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Several new details have emerged on Apple’s upcoming “iCloud” music service, including the ability to automatically add music to the cloud by scanning a library, according to a report by Businessweek.
One of the biggest problems with Amazon and Google’s recently released cloud music players is the need to upload music into a digital locker. Apple will eliminate this need, at least partially. The iCloud service will scan a customer’s music library in iTunes and mirror the collection on its own servers. If the track is not available in the iTunes Store or can’t be recognized, it would then have to be uploaded by the user.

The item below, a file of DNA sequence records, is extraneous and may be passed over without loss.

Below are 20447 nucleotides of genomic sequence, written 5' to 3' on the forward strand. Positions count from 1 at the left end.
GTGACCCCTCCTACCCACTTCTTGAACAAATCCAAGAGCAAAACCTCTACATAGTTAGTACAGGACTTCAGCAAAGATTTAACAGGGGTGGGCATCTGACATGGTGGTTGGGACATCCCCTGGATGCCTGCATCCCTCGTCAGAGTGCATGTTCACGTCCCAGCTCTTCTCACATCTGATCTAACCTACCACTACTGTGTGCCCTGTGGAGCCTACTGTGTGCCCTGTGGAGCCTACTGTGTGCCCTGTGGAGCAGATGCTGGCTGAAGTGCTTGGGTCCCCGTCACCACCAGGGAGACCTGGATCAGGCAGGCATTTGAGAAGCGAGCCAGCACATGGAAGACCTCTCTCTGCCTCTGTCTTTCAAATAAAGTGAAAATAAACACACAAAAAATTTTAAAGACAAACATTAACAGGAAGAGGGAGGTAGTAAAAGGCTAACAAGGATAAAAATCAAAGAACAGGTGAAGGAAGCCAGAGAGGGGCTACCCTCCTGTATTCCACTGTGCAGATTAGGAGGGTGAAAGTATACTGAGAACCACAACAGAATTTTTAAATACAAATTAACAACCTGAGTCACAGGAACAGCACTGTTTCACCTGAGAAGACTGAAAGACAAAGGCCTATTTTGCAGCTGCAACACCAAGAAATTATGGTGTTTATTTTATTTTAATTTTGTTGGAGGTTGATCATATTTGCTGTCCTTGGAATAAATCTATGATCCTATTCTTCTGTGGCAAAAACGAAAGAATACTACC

Another great function of the iCloud service will be the ability to stream music at the same quality as iTunes Plus songs (256kbps AAC) even if the user encoded songs in his or her library as lower-quality MP3 or AAC tracks.
A week ago we heard that Apple had reached a cloud music deal with Sony, EMI, and Warner Music Group but was still trying to finalize a deal with Universal.
While both Amazon and Google have debuted cloud music services, neither company has been able to reach an agreement with music labels. Since Apple’s iTunes sits at the top of the digital music food chain, I fully expect it to be the first company to reach a wide-ranging agreement with all the major music labels on cloud music services.
What do you think about the iCloud service? Would you use it? Would you buy more music because of it?
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